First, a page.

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Matern Child Health J. 2013 May;17(4):581-5. doi: 10.1007/s10995-012-1042-7.

Behavioral economics: the key to closing the gap on maternal, newborn and child survival for Millennium Development Goals 4 and 5?

Author information

1
Department of Family and Community Health, School of Nursing, University of Pennsylvania, Philadelphia, PA 19104, USA. abutt@nursing.upenn.edu

Abstract

Millennium Development Goals (MDGs) 4 and 5 set ambitious targets to reduce maternal, newborn and child mortality by 2015. With 2015 fast approaching, there has been a concerted effort in the global health community to "close the gap" on the MDG targets. Recent consensus initiatives and frameworks have refocused attention on evidence-based, low-cost interventions that can reduce mortality and morbidity, and have argued for additional funding to increase access to and coverage of these life-saving interventions. However, funding alone will not close the gap on MDGs 4 and 5. Even when high-quality, affordable products and services are readily available, uptake is often low. Progress will therefore require not just money, but also advances in health-related behavior change and decision-making. Behavioral economics offers one way to achieve real progress by improving our understanding of how individuals make choices under information and time constraints, and by offering new approaches to make it easier for individuals to do what is in their best interest and harder to do what is not. We introduce five behavioral economic principles and demonstrate how they could boost efforts to improve maternal, newborn, and child health in pursuit of MDGs 4 and 5.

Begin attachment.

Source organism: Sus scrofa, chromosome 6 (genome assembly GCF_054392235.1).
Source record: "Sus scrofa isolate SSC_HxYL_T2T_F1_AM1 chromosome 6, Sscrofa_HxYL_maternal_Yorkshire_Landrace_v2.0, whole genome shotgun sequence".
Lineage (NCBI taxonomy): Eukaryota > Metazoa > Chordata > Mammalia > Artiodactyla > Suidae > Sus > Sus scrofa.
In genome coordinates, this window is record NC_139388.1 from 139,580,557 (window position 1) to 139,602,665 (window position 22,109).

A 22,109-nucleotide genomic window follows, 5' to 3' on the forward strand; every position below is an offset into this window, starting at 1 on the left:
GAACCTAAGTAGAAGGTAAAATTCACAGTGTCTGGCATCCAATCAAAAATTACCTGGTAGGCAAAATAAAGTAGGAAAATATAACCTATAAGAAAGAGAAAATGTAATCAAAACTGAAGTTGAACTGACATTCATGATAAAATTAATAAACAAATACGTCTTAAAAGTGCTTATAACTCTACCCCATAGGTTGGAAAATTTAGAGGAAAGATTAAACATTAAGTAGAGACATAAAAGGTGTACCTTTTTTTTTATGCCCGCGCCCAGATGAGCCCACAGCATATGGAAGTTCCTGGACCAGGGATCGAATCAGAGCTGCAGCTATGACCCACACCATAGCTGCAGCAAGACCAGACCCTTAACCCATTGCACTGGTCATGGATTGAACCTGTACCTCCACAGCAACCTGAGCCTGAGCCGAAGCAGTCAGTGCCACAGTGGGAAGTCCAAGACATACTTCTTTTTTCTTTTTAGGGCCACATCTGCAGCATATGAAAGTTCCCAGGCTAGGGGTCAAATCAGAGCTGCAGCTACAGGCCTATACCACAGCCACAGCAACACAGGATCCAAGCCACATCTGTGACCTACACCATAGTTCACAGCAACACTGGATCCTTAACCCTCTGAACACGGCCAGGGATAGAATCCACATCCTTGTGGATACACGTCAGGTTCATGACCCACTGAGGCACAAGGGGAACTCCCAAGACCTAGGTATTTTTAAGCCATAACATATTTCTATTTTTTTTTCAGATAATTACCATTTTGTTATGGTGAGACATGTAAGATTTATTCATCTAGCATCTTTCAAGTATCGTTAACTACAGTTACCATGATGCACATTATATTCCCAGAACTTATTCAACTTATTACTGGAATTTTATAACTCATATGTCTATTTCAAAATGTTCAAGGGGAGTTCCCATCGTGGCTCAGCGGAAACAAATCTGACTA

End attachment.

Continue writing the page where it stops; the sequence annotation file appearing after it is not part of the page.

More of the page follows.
PMID:
22618489
DOI:
10.1007/s10995-012-1042-7
[Indexed for MEDLINE]

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